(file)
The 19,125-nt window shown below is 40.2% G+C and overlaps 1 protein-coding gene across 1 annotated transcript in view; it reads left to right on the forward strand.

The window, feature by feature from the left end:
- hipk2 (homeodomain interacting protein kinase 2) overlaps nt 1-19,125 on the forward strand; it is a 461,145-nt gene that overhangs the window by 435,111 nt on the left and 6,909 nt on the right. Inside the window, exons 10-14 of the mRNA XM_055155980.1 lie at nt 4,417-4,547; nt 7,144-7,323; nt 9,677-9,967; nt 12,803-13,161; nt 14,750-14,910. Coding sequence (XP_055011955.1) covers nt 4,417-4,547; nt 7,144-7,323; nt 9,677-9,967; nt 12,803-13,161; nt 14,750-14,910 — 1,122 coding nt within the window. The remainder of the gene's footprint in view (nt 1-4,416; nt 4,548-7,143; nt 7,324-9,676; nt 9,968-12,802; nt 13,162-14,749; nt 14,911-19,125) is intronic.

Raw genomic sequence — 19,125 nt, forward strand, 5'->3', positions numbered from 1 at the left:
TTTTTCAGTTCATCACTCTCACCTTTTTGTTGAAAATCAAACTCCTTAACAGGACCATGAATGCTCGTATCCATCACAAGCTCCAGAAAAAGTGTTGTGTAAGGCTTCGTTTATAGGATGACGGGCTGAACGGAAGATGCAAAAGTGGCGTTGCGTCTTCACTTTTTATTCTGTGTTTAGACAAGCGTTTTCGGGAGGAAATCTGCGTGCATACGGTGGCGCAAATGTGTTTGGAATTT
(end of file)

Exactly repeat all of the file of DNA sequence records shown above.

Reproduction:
The 19,125-nt window shown below is 40.2% G+C and overlaps 1 protein-coding gene across 1 annotated transcript in view; it reads left to right on the forward strand.

The window, feature by feature from the left end:
- hipk2 (homeodomain interacting protein kinase 2) overlaps nt 1-19,125 on the forward strand; it is a 461,145-nt gene that overhangs the window by 435,111 nt on the left and 6,909 nt on the right. Inside the window, exons 10-14 of the mRNA XM_055155980.1 lie at nt 4,417-4,547; nt 7,144-7,323; nt 9,677-9,967; nt 12,803-13,161; nt 14,750-14,910. Coding sequence (XP_055011955.1) covers nt 4,417-4,547; nt 7,144-7,323; nt 9,677-9,967; nt 12,803-13,161; nt 14,750-14,910 — 1,122 coding nt within the window. The remainder of the gene's footprint in view (nt 1-4,416; nt 4,548-7,143; nt 7,324-9,676; nt 9,968-12,802; nt 13,162-14,749; nt 14,911-19,125) is intronic.

Raw genomic sequence — 19,125 nt, forward strand, 5'->3', positions numbered from 1 at the left:
TTTTTCAGTTCATCACTCTCACCTTTTTGTTGAAAATCAAACTCCTTAACAGGACCATGAATGCTCGTATCCATCACAAGCTCCAGAAAAAGTGTTGTGTAAGGCTTCGTTTATAGGATGACGGGCTGAACGGAAGATGCAAAAGTGGCGTTGCGTCTTCACTTTTTATTCTGTGTTTAGACAAGCGTTTTCGGGAGGAAATCTGCGTGCATACGGTGGCGCAAATGTGTTTGGAATTT